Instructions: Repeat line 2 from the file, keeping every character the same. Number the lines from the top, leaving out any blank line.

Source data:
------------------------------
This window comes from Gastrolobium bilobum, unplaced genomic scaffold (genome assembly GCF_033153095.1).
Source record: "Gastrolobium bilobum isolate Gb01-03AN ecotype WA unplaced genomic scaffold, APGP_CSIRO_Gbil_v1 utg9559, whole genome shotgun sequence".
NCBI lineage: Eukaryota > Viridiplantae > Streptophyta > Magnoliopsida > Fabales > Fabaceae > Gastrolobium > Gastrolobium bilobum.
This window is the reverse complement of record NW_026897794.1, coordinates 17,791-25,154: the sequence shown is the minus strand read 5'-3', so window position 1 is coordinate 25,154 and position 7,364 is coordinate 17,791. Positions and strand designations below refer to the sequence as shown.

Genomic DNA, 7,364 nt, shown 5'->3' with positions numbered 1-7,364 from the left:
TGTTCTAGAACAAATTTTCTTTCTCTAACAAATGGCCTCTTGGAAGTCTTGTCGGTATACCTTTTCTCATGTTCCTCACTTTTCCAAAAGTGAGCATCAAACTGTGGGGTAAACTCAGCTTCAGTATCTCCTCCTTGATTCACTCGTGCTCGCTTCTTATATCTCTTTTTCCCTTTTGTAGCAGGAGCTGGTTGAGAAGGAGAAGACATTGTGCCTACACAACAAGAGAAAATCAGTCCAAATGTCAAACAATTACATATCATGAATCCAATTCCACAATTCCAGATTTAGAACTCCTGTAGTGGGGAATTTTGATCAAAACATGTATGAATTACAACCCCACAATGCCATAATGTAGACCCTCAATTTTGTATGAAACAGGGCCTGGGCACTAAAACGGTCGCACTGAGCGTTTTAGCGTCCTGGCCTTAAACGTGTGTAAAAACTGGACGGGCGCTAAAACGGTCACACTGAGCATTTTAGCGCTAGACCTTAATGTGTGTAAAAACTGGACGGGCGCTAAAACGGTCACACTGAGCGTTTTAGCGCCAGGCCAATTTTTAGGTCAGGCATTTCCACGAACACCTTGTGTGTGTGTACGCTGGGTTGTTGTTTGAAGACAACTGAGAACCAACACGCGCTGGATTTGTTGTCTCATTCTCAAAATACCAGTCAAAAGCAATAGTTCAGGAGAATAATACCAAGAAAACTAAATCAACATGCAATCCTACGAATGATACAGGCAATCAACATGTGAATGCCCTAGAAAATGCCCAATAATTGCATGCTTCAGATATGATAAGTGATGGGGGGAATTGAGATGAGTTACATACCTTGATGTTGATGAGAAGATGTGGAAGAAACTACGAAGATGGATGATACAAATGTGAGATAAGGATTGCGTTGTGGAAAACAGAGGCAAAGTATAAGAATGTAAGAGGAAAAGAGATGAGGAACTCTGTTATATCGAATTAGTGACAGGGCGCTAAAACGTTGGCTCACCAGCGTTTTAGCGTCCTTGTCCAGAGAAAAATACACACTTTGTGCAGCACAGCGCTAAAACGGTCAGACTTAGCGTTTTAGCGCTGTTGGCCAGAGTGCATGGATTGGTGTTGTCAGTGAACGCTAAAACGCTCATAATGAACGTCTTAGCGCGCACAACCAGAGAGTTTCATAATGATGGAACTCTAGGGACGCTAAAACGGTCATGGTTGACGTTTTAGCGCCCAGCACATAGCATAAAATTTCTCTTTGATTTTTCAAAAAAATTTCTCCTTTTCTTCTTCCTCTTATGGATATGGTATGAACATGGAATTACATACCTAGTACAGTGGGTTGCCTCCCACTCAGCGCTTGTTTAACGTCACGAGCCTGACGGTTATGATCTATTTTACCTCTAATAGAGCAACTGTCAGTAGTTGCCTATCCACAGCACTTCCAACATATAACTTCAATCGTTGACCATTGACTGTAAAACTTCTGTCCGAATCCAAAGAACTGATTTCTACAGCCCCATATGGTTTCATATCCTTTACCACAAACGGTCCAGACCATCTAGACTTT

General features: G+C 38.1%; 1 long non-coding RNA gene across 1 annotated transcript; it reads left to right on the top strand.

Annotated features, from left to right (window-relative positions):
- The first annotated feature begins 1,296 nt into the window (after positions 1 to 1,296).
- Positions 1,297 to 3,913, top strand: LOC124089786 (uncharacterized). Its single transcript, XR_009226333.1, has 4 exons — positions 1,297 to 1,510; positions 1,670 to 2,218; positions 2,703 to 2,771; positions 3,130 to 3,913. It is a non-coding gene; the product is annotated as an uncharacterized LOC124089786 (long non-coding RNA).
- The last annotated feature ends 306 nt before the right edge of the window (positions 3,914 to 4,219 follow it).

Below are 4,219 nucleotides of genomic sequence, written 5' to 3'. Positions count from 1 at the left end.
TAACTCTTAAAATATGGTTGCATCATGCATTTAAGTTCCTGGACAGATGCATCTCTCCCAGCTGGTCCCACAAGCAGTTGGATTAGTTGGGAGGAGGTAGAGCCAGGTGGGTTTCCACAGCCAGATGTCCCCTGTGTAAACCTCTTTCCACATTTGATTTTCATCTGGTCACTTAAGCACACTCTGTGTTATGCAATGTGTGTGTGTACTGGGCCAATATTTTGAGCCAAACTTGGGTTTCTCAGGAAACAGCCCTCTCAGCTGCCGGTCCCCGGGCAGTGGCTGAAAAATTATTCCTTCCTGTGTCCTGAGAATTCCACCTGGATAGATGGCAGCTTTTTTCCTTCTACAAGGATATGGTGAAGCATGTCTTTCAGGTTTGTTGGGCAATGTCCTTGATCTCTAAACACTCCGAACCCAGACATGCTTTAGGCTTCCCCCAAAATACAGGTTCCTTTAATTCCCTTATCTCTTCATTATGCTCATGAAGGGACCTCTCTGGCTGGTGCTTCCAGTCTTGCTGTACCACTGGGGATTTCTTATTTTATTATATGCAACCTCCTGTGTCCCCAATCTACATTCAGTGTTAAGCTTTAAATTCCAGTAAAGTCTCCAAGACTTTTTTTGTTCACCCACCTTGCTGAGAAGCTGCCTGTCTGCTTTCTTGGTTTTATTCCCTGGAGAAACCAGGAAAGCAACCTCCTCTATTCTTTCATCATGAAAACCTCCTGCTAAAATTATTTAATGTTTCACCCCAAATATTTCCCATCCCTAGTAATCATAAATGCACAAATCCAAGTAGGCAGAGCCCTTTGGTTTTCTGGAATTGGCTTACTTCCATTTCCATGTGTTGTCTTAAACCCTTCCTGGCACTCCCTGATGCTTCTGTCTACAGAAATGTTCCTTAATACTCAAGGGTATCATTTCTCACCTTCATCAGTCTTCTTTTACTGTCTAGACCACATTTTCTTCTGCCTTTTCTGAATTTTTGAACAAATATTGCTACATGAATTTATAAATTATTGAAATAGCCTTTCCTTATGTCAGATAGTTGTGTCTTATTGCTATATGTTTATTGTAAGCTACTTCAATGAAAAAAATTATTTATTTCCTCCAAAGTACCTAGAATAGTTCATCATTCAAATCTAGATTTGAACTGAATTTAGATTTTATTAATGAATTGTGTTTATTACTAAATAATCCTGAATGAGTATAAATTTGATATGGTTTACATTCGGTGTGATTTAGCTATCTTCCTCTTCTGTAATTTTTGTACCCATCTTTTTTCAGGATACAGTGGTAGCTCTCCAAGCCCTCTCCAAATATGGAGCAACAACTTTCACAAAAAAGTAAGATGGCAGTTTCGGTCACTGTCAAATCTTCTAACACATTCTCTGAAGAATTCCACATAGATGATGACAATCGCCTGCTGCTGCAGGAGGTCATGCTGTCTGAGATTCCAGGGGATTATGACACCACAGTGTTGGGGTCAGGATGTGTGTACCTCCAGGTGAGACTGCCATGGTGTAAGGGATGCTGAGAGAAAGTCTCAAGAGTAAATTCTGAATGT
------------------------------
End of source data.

Source record: "Gastrolobium bilobum isolate Gb01-03AN ecotype WA unplaced genomic scaffold, APGP_CSIRO_Gbil_v1 utg9559, whole genome shotgun sequence".